Re: Re: Debian BSD.. cool idea
On Sun, Jan 30, 2000 at 10:13:05PM -0600, Steve Price wrote:
> On Sun, 30 Jan 2000, Raul Miller wrote:
> # Anyways, given this supposedly wonderful support for linux binaries,
> It _is_ wonderful! Have you ever tried it?
It works fine on most applications, but it's missing a couple things
(syscall() support, last time I checked -- and I have a vauge recollection
of something else).
> # perhaps it could be built into something stable enough to support multiple
> # bsd kernel versions?
> I'm not sure what you mean here.
Please read the text at http://bugg.strangled.net/debbsd.txt
I was responding to the issues raised there.
> # Or is that as realistic as expecting FreeBSD to be portable across
> # multiple cpu architectures? [Did I mention I'm mystified that BSD folks
> FreeBSD (and *BSD) is portable across multiple architectures! I use
> FreeBSD on both x86 and AXP machines right now. There is a port for
> m68k and I'm working on an UltraSparc port as I type this. Before
> BSD became FreeBSD and NetBSD (and OpenBSD after the Theo blowup) it
> ran on a number of architectures. The four distributions of BSD
> doesn't even begin to add up to the 100+ different distributions of
> */Linux/*. The only reason FreeBSD doesn't have as many ports is
> because of demand and the goals of the project. It is more concerned
> about serving the majority of the planet with an OS that is the fastest
> and most stable one it can provide. That it runs on your toaster or
> microwave is something FreeBSD has left up to NetBSD (and Linux to a
> lesser extent).
Ok. I was hoping that the two forks (Free/Net) would unfork, but I've
been harrassing FreeBSD folk about the lack of portability off and on for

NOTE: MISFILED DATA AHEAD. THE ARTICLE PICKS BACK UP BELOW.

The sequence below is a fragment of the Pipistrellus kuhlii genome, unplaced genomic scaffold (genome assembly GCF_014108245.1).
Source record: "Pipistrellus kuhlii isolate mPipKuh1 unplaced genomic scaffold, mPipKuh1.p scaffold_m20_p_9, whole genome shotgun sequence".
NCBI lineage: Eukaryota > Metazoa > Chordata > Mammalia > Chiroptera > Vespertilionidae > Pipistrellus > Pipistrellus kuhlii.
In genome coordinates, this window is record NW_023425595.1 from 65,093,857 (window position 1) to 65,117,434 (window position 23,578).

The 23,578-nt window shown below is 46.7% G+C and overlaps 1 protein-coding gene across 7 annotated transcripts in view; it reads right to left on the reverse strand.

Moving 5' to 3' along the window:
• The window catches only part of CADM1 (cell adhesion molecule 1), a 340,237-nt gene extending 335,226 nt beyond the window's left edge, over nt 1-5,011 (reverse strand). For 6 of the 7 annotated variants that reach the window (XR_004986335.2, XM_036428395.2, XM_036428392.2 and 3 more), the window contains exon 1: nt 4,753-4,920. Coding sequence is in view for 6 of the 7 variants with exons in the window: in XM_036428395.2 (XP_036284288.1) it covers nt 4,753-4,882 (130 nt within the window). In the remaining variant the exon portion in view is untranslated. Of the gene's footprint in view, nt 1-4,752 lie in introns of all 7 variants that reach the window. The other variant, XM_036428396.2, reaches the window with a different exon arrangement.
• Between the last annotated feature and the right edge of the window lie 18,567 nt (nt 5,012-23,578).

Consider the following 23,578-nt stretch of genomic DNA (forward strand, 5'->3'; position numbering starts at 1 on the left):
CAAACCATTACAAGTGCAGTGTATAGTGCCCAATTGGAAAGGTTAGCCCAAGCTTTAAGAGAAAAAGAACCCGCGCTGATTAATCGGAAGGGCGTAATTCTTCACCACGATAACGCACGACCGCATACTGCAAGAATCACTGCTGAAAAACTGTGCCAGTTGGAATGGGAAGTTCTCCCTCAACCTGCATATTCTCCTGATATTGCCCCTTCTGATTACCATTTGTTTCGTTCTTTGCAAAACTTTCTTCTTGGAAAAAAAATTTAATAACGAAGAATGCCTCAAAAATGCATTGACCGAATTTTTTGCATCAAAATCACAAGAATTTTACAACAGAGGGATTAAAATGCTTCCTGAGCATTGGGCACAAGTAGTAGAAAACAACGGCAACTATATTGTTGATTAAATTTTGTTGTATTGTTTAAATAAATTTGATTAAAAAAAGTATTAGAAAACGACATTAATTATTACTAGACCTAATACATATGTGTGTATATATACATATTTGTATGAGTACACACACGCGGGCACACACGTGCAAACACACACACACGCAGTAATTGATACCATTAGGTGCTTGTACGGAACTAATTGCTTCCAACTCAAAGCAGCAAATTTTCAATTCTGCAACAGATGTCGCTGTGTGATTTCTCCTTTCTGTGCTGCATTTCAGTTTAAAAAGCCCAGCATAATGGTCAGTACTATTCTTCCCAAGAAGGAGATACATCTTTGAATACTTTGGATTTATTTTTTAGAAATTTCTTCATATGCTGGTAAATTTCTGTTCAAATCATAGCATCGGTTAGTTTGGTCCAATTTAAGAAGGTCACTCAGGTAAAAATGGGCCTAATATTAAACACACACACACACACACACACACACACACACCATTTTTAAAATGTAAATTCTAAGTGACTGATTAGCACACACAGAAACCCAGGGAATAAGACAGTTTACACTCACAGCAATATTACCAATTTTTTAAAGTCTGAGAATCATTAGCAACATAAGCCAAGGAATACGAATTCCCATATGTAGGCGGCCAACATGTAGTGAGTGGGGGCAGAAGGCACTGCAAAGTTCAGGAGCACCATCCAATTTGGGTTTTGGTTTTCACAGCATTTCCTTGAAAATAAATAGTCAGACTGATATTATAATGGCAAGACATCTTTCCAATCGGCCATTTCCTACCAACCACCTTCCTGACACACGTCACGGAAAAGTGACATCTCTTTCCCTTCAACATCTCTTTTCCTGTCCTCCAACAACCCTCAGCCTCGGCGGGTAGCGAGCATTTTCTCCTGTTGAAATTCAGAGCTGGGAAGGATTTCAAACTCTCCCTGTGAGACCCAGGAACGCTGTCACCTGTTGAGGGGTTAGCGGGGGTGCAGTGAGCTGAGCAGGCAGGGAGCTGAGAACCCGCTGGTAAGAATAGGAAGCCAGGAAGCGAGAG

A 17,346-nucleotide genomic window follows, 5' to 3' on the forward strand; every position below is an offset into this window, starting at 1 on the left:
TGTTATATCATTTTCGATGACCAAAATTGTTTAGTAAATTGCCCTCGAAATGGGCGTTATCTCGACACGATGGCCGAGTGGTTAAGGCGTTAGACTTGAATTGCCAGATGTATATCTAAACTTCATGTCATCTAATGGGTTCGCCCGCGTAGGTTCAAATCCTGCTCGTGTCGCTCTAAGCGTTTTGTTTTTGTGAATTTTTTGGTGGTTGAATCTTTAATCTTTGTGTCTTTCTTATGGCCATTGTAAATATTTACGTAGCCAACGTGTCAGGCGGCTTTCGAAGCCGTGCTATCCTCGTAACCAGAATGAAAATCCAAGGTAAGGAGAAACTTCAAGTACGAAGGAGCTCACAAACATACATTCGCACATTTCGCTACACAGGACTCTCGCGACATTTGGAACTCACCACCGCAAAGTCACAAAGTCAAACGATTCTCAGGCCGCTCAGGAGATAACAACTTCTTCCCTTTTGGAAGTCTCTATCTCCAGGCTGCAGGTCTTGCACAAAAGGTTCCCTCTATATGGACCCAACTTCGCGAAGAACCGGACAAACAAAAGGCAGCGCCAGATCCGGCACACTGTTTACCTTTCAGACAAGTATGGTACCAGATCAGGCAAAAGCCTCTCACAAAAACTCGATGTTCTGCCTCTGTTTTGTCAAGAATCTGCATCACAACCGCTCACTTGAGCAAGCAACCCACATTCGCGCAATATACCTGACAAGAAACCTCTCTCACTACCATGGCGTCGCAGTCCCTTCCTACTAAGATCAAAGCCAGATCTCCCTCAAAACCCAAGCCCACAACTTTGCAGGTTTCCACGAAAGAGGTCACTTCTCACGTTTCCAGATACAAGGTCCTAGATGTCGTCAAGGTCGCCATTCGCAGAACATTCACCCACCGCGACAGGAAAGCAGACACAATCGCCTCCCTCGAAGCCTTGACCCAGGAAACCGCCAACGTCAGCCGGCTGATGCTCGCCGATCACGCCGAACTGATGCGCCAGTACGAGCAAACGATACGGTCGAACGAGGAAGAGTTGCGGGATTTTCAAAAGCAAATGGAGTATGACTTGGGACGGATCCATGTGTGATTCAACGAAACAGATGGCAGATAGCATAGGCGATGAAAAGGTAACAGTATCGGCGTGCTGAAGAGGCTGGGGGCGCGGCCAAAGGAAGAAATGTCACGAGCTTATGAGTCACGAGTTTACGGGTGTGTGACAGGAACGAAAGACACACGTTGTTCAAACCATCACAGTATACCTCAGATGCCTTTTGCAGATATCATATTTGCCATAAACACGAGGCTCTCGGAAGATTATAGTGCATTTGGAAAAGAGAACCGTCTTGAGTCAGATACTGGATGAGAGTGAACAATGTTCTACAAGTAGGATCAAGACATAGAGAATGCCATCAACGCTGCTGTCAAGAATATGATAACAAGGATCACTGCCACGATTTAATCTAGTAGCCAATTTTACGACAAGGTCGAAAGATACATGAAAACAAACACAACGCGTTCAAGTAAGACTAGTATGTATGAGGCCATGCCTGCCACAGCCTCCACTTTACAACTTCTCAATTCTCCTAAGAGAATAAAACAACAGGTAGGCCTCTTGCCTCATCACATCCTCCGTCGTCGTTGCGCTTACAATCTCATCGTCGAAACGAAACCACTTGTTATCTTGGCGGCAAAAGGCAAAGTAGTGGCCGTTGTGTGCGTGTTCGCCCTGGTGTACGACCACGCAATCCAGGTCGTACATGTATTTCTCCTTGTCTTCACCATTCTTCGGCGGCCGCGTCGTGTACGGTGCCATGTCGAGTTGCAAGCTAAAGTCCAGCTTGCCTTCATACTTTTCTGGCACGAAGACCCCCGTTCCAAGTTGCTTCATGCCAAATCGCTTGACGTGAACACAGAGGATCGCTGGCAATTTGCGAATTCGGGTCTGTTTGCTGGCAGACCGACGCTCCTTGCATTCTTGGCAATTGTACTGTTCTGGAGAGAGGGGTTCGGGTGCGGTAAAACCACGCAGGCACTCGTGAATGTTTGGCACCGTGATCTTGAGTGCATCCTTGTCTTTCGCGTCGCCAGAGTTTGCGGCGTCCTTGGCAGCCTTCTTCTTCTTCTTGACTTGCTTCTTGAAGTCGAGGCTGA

several years now. I guess I can live with a portable FreeBSD kernel,
but I'm still disappointed about the split.
> # criticize the design of the Linux kernel when NetBSD isn't as fast
> # as Linux and FreeBSD isn't as portable?]
> Please qualify your remarks since you seem intent on slinging FUD.
> NetBSD is intended to work on every architecture. NetBSD is concerned
> with portability first and speed later. FreeBSD is pre- dominantly
> tuned to run on the Intel architecture, though recent ports to other
> archs have proven to be just as stable and fast. It doesn't matter to
> me if FreeBSD runs on my grandfathers stopwatch. What matters to me is
> that it is fast, secure, and stable on the architecture that better
> than 3/4 of the world runs on - Intel.
> The comments you see about the design of the Linux kernel from the
> BSD community are undoubtedly not because of its speed or
> portability. Rather it is because the BSD kernel is ~30 years in
> the making and Linux has about 9. The BSD kernel was and contiues
> to be the basis for a number of commercial (including realtime) OSs.
> Linux is seeing more and more uses, but please don't discredit the
> decades of hard work that went into designing what is the BSD kernel.
> You are definitely entitled to your opinion, but please don't do it
> with baseless comments like this. Provide facts and real numbers
> and we'll all believe you. Otherwise you are just spitting in the
I'm unhappy about the Free/Net split. What kind of numbers do you want
from me to justify this unhappiness?
I think that, given that so many people think this split is justified,
that criticisms of the Linux approach are superficial. Why do you
characterize such comments as baseless?
It's good to hear that FreeBSD is moving in the direction of being
portable. Maybe this means that NetBSD can move in the direction of
I can hope.
[I've often wished that RedHat and Debian could merge too, by the way.
But rpm is still missing something of what we have in dpkg, and vice
versa. And there's nothing even approaching the sort of meta-conflict
database that we'd need for anything more than superficial overlap
between the two.]
Raul is responsible for 14 BSD boxes, at the moment.